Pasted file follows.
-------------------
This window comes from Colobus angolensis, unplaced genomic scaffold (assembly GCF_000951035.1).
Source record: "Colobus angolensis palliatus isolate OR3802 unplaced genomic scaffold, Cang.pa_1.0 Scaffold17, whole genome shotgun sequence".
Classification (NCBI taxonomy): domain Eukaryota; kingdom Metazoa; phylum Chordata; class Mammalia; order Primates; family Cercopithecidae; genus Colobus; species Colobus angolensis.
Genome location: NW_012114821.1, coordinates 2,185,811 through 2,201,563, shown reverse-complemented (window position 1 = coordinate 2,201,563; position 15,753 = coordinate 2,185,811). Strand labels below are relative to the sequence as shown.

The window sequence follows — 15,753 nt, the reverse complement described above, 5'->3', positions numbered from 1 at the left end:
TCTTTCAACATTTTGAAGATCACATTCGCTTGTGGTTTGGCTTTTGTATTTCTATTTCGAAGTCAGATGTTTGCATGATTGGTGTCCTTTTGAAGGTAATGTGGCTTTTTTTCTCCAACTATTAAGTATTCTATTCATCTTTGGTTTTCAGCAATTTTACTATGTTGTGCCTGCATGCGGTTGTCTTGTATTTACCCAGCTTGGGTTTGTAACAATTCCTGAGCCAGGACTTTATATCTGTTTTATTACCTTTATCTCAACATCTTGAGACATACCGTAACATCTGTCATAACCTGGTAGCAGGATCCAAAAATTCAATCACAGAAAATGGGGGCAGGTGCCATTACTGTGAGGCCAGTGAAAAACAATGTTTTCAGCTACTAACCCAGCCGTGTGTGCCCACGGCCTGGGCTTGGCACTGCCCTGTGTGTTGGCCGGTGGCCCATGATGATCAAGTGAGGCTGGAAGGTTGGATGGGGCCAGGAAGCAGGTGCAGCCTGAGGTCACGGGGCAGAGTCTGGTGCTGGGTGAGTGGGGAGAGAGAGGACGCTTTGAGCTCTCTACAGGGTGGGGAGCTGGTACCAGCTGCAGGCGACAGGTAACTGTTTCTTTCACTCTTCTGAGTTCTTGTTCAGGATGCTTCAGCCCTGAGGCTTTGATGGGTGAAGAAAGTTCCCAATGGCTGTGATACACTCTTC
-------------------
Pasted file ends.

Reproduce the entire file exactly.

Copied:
This window comes from Colobus angolensis, unplaced genomic scaffold (assembly GCF_000951035.1).
Source record: "Colobus angolensis palliatus isolate OR3802 unplaced genomic scaffold, Cang.pa_1.0 Scaffold17, whole genome shotgun sequence".
Classification (NCBI taxonomy): domain Eukaryota; kingdom Metazoa; phylum Chordata; class Mammalia; order Primates; family Cercopithecidae; genus Colobus; species Colobus angolensis.
Genome location: NW_012114821.1, coordinates 2,185,811 through 2,201,563, shown reverse-complemented (window position 1 = coordinate 2,201,563; position 15,753 = coordinate 2,185,811). Strand labels below are relative to the sequence as shown.

The window sequence follows — 15,753 nt, the reverse complement described above, 5'->3', positions numbered from 1 at the left end:
TCTTTCAACATTTTGAAGATCACATTCGCTTGTGGTTTGGCTTTTGTATTTCTATTTCGAAGTCAGATGTTTGCATGATTGGTGTCCTTTTGAAGGTAATGTGGCTTTTTTTCTCCAACTATTAAGTATTCTATTCATCTTTGGTTTTCAGCAATTTTACTATGTTGTGCCTGCATGCGGTTGTCTTGTATTTACCCAGCTTGGGTTTGTAACAATTCCTGAGCCAGGACTTTATATCTGTTTTATTACCTTTATCTCAACATCTTGAGACATACCGTAACATCTGTCATAACCTGGTAGCAGGATCCAAAAATTCAATCACAGAAAATGGGGGCAGGTGCCATTACTGTGAGGCCAGTGAAAAACAATGTTTTCAGCTACTAACCCAGCCGTGTGTGCCCACGGCCTGGGCTTGGCACTGCCCTGTGTGTTGGCCGGTGGCCCATGATGATCAAGTGAGGCTGGAAGGTTGGATGGGGCCAGGAAGCAGGTGCAGCCTGAGGTCACGGGGCAGAGTCTGGTGCTGGGTGAGTGGGGAGAGAGAGGACGCTTTGAGCTCTCTACAGGGTGGGGAGCTGGTACCAGCTGCAGGCGACAGGTAACTGTTTCTTTCACTCTTCTGAGTTCTTGTTCAGGATGCTTCAGCCCTGAGGCTTTGATGGGTGAAGAAAGTTCCCAATGGCTGTGATACACTCTTC